TL;DR: tired of seeing the the same job opportunities on job boards? Try using Google Search operators and my hacks with it, here is a step-by-step walk-through

I'm writing this article to share one of the best hacks to find the latest job opportunities the exist out there. I’ve helped many developers to find new remote jobs but even they, very technically savvy people, tend to underestimate the power of this technique.

It can help you find job opportunities that are not advertised on any job boards. You can set up notifications for them and get to be one of the earliest applicants. Let me dive right in.

The technique is called “Master of Google Search Operators”. I call it this way. But when I mention it to people in the context of job search, not many people understand how to actually use it.

Google search lets you optimize the search results that are returned to you. I mostly use 5 operators: site:, “” (quotation marks), * (asterisk), AND, OR.

Operator site: lets you filter the search by a specific domain name so only the webpages with this domain name will be filtered out in your search like in the example below.

site:https://www.nytimes.com/*

Operator * is a wildcard sign that can replace any part of the website meaning that if you use it after a domain name, it means that the domain name can be followed by anything, literary anything, any set of characters. You can use it to wildcard parts of the URL words, or phrases. You can put it anywhere in your search phrase. This examples brings back webpages with ~/blog URLs:

https://*.com/blog

Operator “ ” restricts the search to the results that contain a specific word or a phrase e.g. “remote job” will bring up all website pages that contain “remote job” words. Another example:

“javascript”

Operators AND and OR work like regular logical operators. If you search for remote AND javascript, the search will bring back all webpages that contain both of the words. For python OR javascript — you will get all the webpages that mention either “python” or “javascript”, not both of them.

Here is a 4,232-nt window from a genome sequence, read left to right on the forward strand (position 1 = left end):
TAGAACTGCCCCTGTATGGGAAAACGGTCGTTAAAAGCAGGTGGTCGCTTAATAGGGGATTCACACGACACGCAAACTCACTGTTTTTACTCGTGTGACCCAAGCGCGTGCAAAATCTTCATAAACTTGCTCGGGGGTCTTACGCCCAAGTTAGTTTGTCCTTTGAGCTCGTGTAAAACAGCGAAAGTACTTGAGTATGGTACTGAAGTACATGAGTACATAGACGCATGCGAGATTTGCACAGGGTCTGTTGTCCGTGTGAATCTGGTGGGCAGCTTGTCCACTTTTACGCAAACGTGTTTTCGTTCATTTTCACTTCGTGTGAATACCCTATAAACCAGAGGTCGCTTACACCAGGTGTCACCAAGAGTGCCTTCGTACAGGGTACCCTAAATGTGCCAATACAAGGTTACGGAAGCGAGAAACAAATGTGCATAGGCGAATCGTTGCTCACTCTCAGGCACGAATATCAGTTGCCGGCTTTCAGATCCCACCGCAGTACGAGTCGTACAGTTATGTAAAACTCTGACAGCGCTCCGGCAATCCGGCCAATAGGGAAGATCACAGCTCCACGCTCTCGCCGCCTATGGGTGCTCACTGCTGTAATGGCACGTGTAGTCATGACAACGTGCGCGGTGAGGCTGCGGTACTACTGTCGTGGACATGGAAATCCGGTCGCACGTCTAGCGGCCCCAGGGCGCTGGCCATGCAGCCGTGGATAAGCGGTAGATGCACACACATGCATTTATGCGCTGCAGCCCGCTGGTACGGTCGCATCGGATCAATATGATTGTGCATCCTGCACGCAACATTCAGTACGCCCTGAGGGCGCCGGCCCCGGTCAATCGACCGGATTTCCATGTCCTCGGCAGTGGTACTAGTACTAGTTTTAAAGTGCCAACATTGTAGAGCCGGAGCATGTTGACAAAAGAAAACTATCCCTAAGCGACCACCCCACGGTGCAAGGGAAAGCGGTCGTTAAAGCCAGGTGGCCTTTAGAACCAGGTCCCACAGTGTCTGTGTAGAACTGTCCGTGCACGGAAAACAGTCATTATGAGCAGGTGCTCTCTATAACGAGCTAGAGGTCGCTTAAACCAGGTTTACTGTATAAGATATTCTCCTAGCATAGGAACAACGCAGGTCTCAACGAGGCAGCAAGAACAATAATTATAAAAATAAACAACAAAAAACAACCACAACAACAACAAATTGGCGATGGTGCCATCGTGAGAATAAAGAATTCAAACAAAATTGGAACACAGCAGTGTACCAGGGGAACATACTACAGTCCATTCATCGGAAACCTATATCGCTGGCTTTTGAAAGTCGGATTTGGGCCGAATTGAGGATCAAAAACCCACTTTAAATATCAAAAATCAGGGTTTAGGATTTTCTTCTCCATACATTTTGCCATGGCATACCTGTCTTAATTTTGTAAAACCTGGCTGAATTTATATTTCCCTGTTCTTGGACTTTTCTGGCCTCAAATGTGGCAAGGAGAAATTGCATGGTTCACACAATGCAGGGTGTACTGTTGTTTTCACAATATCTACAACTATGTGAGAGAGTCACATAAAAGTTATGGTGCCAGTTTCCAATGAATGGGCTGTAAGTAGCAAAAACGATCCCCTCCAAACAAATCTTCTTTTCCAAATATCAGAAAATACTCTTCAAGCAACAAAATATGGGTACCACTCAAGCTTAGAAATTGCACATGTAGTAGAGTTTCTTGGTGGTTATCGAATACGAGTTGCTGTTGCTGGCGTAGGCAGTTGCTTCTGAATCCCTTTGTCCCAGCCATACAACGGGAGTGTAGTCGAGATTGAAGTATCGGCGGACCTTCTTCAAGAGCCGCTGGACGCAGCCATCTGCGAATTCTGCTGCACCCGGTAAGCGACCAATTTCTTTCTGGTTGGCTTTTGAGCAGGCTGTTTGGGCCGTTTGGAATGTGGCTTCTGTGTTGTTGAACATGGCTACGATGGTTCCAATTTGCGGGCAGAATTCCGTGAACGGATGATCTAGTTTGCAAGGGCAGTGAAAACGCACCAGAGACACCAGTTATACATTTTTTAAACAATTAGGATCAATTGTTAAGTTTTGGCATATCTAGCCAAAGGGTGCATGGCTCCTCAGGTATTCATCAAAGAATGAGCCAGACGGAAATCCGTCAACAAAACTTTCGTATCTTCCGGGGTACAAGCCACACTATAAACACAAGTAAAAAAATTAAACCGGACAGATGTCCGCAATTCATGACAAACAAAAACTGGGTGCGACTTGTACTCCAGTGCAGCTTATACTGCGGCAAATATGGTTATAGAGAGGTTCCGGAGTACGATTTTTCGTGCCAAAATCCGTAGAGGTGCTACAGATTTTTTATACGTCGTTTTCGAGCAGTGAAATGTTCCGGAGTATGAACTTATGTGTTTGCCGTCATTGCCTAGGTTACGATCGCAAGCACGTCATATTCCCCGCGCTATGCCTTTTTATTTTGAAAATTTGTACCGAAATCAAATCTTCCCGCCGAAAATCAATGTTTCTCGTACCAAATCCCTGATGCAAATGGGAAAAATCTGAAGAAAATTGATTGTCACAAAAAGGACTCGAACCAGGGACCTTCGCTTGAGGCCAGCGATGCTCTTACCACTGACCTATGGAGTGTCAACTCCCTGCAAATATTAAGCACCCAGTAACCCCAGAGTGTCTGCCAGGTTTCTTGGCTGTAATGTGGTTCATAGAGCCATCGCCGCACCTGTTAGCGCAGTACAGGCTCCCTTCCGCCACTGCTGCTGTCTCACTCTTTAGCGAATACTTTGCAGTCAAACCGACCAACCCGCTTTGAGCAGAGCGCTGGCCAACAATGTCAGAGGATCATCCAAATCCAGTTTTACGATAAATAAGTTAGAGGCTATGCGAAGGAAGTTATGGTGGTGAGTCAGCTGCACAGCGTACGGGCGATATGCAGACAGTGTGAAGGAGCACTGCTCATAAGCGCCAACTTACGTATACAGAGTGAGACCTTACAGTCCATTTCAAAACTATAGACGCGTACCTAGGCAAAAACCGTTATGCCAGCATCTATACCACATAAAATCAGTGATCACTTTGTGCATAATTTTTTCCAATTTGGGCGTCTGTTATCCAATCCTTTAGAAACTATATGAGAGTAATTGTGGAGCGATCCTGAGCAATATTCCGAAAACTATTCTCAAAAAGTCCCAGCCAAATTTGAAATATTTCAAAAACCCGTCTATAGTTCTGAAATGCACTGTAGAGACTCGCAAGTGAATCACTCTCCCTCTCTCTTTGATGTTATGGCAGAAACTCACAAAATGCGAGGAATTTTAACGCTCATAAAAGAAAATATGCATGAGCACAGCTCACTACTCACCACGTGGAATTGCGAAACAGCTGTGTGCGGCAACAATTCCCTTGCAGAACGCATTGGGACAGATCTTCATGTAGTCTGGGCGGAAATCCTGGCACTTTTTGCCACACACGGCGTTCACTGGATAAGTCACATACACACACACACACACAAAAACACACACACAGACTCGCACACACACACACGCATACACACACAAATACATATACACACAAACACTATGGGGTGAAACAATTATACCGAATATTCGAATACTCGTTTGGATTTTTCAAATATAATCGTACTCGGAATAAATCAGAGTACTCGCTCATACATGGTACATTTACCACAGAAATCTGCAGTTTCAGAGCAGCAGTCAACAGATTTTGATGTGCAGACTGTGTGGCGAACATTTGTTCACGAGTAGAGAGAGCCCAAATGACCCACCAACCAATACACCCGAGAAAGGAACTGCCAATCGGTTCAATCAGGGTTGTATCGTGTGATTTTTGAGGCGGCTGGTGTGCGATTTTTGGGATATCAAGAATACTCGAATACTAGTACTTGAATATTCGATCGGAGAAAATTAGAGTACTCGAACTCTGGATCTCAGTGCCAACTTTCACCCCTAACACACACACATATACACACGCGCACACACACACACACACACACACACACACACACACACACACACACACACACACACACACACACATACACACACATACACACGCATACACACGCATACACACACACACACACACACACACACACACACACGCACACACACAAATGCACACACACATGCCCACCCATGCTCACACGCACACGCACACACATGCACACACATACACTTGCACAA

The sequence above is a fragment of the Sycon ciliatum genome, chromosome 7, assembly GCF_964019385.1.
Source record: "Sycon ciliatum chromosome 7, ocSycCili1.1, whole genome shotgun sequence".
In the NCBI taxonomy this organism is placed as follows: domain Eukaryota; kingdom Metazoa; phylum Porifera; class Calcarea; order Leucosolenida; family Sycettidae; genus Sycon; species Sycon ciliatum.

"dream job" AND "remote"

Companies often place their jobs only on their own websites and you have a very low chance of finding them unless they share the links on their social media or third party job boards. Google Search operators can help you here too even if you don’t know the company exists. For their careers page, companies usually use URLs containing careers or jobs. So we can filter out a whole lot of career pages by using site:operator and wildcarding company domain part in it. I recommend to not only use job titles but also keywords including technologies, frameworks, and tools that you work with.

"javascript engineer" site:https://careers.*.com
"devops engineer" site:https://jobs.*.com
"react native" site:https://*.com/jobs
"node.js" site:https://*.com/careers
"kotlin" site:https://*.com/hiring

Another hint here, most of the tech companies don’t bother with maintaining their careers page and prefer to outsource it using specific tools. This makes finding them easier.

Here are some examples of these tools: Lever, Greenhouse, Workable, Recruitee, Jobvite. Their URLs all have  similar format containing company name.

site:https://jobs.lever.co/<COMPANY>
site:https://<COMPANY>.recruitee.com/
site:https://apply.workable.com/<COMPANY>
site:https://boards.greenhouse.io/<COMPANY>
site:https://jobs.jobvite.com/<COMPANY>/job

We will wildcard the company name part because we want to see all companies who use these tools.

"kotlin" "senior" site:https://jobs.lever.co/*
"node.js" "junior" site:https://*.recruitee.com/*
“redux” “remote” site:https://apply.workable.com/*
"react native" site:https://boards.greenhouse.io/*
kotlin OR java "remote" site:https://jobs.jobvite.com/*/job

Note the Advanced Search page (http://www.google.com/advanced_search) that provides search options not available in operators. They help you:

  • filter by language (e.g., find pages only in English, Chinese, Russian, etc.)
  • date (filter by time)
  • usage rights (filter by Creative Commons license)

Google also allows configuring alerts in a way that when a new job posting is published by a company, Google will notify you as soon as it indexes it. So you can stay on top of job opportunities at all times and be one of the first people to apply to them. To set your alerts up, follow the instructions below.

  • Change the sample searches I shared above to suit your preferences
  • Go to the Google Alerts page https://www.google.com/alerts
  • You need to log in using your Google account
  • Now enter your search string e.g.
    javascript OR node.js “remote" site:https//jobs.lever.co/*
  • Hit “Show Options”
  • Configure frequency, region, and email you’d like the notifications to be delivered to
  • Hit “Create Alert”

I also recommend creating a new folder in your inbox to filter out these notifications to to prevent your inbox from cluttering. This option is really powerful because you can configure the search to deliver any sort of job postings to your inbox as soon as they are indexed by Google, you can even configure it to include a specific company website and you can also use these tips to refine your searches in your daily life.

If you are interested in learning more about Google Search Operators and how they work, you can check out this detailed list by Daniel M. Russell. It can help you improve your daily search skills.

Thank you all for being with me, inviting your friends to join us and I hope this tip is useful!